Fri, Jul 21, 2006 - Page 17 News List

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Legal rumblings surround Ang Lee's martial arts epic.

The son of the Chinese author of Crouching Tiger, Hidden Dragon (臥虎藏龍) is waging a legal battle in a Canadian court with Hollywood studios over the film rights to his father's books.

The film version of Crouching Tiger, Hidden Dragon by director Ang Lee (李安) won four Oscars and now Columbia Pictures Industries Inc. and The Weinstein Company say they hold the film rights to other books in the same series penned by Wang Dulu (王度盧).

While Hollywood producers are anxious to make a prequel to the martial arts blockbuster Crouching Tiger, a Saskatchewan judge must first determine who owns the rights to the remaining books in the series.

Columbia contends in a statement of claim it struck a deal by telephone and e-mail in 2005 with the author's son, Hong Wang, for rights to the remaining books, but Wang denies there was a final agreement.

Rather, Wang said he signed an agreement with The Weinstein Company for the book rights in December 2005.

Columbia is suing both Wang and The Weinstein Company for those rights. In a counter suit, The Weinstein Company is seeking sole ownership of the book rights.

Hollywood studio Warner Bros. is taking on the pirates in China's film market, using lightning-fast home video release and low prices to beat DVD counterfeiters at their own game.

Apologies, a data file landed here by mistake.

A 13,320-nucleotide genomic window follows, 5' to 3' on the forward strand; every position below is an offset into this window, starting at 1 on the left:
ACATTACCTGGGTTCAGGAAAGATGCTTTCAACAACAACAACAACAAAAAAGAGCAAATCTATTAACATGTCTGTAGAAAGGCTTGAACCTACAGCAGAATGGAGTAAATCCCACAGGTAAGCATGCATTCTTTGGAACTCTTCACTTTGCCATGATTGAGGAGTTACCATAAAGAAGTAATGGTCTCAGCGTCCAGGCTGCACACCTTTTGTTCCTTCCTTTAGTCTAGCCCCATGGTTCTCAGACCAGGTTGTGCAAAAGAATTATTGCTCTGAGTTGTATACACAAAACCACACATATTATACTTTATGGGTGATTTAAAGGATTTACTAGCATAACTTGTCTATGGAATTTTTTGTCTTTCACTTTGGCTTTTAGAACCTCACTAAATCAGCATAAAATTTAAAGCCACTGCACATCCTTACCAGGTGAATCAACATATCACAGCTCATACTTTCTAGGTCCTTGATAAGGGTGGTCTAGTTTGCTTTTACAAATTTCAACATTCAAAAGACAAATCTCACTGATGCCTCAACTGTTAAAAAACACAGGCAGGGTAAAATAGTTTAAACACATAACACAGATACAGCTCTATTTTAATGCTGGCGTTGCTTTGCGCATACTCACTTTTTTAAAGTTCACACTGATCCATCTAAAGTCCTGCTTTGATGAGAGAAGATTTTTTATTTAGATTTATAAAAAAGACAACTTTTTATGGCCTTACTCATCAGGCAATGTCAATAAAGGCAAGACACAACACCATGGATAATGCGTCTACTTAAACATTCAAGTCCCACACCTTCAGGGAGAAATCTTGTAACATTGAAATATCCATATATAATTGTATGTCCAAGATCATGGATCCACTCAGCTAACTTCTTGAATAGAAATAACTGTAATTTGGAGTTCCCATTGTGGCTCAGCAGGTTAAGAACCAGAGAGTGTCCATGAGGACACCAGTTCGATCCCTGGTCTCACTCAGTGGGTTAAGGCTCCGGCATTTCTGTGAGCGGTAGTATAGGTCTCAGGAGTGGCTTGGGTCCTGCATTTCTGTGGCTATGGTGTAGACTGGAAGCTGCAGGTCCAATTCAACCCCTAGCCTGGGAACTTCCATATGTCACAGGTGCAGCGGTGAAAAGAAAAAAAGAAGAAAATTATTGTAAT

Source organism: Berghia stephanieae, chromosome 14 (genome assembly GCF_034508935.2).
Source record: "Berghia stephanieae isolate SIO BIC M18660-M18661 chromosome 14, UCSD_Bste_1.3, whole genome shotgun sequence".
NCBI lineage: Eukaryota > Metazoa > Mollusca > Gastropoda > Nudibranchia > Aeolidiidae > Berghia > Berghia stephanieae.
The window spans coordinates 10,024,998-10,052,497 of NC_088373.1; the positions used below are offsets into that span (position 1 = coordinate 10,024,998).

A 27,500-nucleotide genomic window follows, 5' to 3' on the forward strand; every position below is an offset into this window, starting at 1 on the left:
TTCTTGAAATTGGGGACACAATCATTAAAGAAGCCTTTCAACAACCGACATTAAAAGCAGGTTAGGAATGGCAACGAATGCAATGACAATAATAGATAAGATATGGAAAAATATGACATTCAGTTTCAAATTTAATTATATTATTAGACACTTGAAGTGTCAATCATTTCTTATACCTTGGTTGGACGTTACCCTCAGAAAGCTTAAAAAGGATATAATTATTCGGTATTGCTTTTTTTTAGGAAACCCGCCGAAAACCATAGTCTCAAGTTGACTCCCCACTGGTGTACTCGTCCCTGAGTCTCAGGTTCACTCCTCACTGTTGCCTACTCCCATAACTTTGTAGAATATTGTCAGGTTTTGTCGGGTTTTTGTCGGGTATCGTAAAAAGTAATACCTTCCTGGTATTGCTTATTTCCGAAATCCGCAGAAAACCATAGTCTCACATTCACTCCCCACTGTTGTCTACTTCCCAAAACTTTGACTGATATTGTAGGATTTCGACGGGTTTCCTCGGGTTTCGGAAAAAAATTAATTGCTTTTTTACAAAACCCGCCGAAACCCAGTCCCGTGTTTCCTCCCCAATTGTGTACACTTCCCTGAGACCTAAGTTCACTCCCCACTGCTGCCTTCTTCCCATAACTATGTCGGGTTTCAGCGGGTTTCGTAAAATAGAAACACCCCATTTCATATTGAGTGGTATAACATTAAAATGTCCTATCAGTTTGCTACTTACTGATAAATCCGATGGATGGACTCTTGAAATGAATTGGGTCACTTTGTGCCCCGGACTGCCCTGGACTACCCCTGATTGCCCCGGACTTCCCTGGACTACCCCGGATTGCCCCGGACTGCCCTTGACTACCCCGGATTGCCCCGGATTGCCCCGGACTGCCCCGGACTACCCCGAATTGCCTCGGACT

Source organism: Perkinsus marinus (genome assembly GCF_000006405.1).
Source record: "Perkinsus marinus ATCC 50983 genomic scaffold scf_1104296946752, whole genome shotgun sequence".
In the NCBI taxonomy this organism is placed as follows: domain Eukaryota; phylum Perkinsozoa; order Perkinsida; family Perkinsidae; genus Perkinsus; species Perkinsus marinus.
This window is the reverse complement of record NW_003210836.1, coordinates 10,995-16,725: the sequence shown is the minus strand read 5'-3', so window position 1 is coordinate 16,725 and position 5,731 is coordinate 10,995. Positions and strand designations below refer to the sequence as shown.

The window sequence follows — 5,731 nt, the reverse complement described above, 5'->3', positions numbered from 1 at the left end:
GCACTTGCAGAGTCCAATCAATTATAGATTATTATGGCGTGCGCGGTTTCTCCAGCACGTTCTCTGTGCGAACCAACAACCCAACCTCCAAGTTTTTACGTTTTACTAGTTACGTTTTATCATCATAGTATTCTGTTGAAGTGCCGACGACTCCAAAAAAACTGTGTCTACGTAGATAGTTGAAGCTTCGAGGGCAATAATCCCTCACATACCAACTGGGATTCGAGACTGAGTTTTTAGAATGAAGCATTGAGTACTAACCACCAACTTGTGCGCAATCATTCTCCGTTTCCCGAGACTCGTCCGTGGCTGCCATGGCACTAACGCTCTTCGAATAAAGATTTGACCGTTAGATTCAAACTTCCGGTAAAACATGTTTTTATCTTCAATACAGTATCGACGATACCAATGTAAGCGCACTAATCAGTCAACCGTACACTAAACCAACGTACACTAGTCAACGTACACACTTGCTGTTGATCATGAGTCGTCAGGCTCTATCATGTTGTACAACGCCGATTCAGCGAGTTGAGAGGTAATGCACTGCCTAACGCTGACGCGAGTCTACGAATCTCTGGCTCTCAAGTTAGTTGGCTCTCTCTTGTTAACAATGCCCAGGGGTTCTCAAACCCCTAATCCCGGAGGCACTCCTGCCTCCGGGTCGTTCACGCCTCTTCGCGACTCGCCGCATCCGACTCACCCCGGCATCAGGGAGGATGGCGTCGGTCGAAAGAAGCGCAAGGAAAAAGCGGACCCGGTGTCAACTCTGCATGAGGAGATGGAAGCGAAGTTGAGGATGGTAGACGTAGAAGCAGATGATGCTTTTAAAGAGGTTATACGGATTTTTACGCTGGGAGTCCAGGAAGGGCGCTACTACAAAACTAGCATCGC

Warner's China film-making joint venture released its first picture, a low-budget film called Crazy Stone, in cinemas on June 30, then followed with a DVD version selling for as little as 10 renminbi (US$1.25) just 12 days later.

The turnaround was the shortest ever for a Warner film, in an industry where three months is more typical, said Tony Vaughan, managing director for CAV Warner Home Entertainment Co, another Warner joint venture that handled the film's home video release.

“We came out here with the aim of competing with the pirates on pricing and timing,” said Vaughan. “The fact that we've been able to go this early means we've been able to beat the pirates.”

American movie star Richard Gere is to star in a movie to be filmed in Croatia and Bosnia, playing a journalist hunting for war crimes fugitive Radovan Karadzic, it was reported this week.

The movie, called Spring Break in Bosnia, will portray a journalist (Gere) who comes to Bosnia and Herzegovina to look for Karadzic, but is repeatedly taken for a CIA agent, media in Zagreb and Belgrade reported.

The filming is due to start in the fall, while the director and screenwriter will be Richard Shepard (Matador) and the producer Mark Johnson, who produced the Chronicles of Narnia.

M. Night Shyamalan left Disney when the studio refused to make his new movie Lady in the Water, based on his own fairytale. Now the director of The Sixth Sense is risking his reputation on the movie, and some critics are scratching their heads and wondering why.

Lady in the Water, to be released on Friday by Warner Bros, is based on a bedtime story Shyamalan made up for his two young daughters. But his fairy tale, also published as a children's book, has already cost him dearly.

When the 35-year-old director presented his vision to Disney, which produced his four previous films, the studio said the story was too confusing.

Disney executives also questioned Shyamalan's decision to act in a pivotal supporting role rather than take his usual Hitchcockian

cameo. But Shyamalan refused to compromise his vision, instead parting with a studio which grossed more than US$1.5 billion on his last four films.

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